Mobile App Marketing

The biggest problem app developers face when launching their app is getting a high volume of users to sustain an income.

That’s why 68% of apps fall flat on their face.

In today’s app economy you have to be aggressive to win and that’s what we try to do at Zudu Mobile Apps Scotland.
The strategy is called User Acquisition. Or in simple terms: Buying users.

In a user acquisition campaign, we tap into a variety of different traffic sources (ad networks, etc.) to buy traffic and direct them into our app.

If you use apps you’ll be familiar with banner ads and full page ads that advertise other applications.

These are the result of a user acquisitions campaign through an ad network.

Buying traffic isn’t free though so it pays to be very smart with it.  The process can be broken down into 7 steps.

Define-Your-Goals

Define The Goals
1. Define The Goals

A goal within an app can also be referred to as an ‘event’. An event/goal is an action that you want the user to take, for example:

Buy an in-app purchase
Complete the registration process
Launch the app 6 times
Share it on Facebook

It can be whatever you want it to be!

The first thing you need to do is define what your goals are so that you can track them in the later steps.

Who is the User?
2. Who’s Your Perfect User?

Your perfect user can be defined as someone who completes the goals you set.

Targeting these types of users will complete more goals, more often and ultimately drive higher revenue. Just focus on these guys!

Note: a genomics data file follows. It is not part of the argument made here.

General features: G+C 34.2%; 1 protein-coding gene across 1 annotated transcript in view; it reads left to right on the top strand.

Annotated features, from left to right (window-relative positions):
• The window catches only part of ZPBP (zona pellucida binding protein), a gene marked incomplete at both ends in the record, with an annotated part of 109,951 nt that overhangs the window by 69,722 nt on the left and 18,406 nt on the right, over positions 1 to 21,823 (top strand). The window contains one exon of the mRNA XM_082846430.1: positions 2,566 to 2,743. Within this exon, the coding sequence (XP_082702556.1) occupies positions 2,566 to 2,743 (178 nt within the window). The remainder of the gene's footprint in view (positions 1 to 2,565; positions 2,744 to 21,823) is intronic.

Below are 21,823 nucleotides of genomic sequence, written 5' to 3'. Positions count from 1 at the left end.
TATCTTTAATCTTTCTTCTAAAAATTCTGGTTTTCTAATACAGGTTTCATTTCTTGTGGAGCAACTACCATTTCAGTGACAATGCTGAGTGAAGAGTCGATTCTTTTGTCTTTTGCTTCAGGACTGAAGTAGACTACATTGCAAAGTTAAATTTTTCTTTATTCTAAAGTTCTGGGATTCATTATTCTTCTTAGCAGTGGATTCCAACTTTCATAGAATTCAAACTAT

The ad networks aren’t set up to understand who your perfect user is. In fact, it’s not in their interest to let you know because they want you to spend more.

Targeting in on your perfect user is your job and the best ways to get loyal users are to:

Step A – Define the characteristics of your loyal user: country, device, operating system, etc.
Step B – Automate the tracking of these loyal user characteristics.
Step C – Identify the traffic sources that generated these loyal users.
Step D – Steer your ad spend toward these traffic sources.
Step E – Track all of your users’ interactions with your app.

See also: How To Create A User Persona

These are quick steps and we’ll go into more detail about these. Please keep reading…

Spray & Pray app marketing
3. Spray’n’Pray

Start advertising your app on a variety of ad networks.

I like to call this step the “Spray’n’Pray” because you’re essentially throwing your app out into a number of different ad networks and tracking which ones worked the best.

It’s important that the ad networks you advertise on are for mobile only.

There’s no point advertising on desktop browsers to people on laptops and desktop computers because they’re not likely to click through and download your app.

There are some sub-steps here so I’ll cover them off as well:

3.1  From the “Spray’n’Pray” you’ll need to track which of the traffic sources gave you the best users…not the most, but the best.

This is tricky because you need a software that can track multiple traffic sources as well as analyse the individual users which ones are completing the goals inside your application.

We wrote a post on the 10 Most Popular App Analytics Tools that’ll give you some great insights into some app analytics tools.

3.2  Using your chosen app analytics tool you’ll need to identify your perfect users’ characteristics and their average lifetime value.

This will help you identify how much you’re willing to spend per user.

3.3  It’s important that you try out a variety of traffic sources just to ensure that you’re getting the best bang-for-your-buck.

If you’re not spreading yourself out then you’re likely not getting the best possible value per user and you could be missing out on opportunities for identifying the best traffic sources.

It’s all about driving a high volume of users into your app at the lowest possible price.

Some great traffic sources to tap into are:

Mobile ad networks like Chartboost.
Incentive based download programs like Tapjoy, App-o-day.
Real-time bidding platforms like Mopub.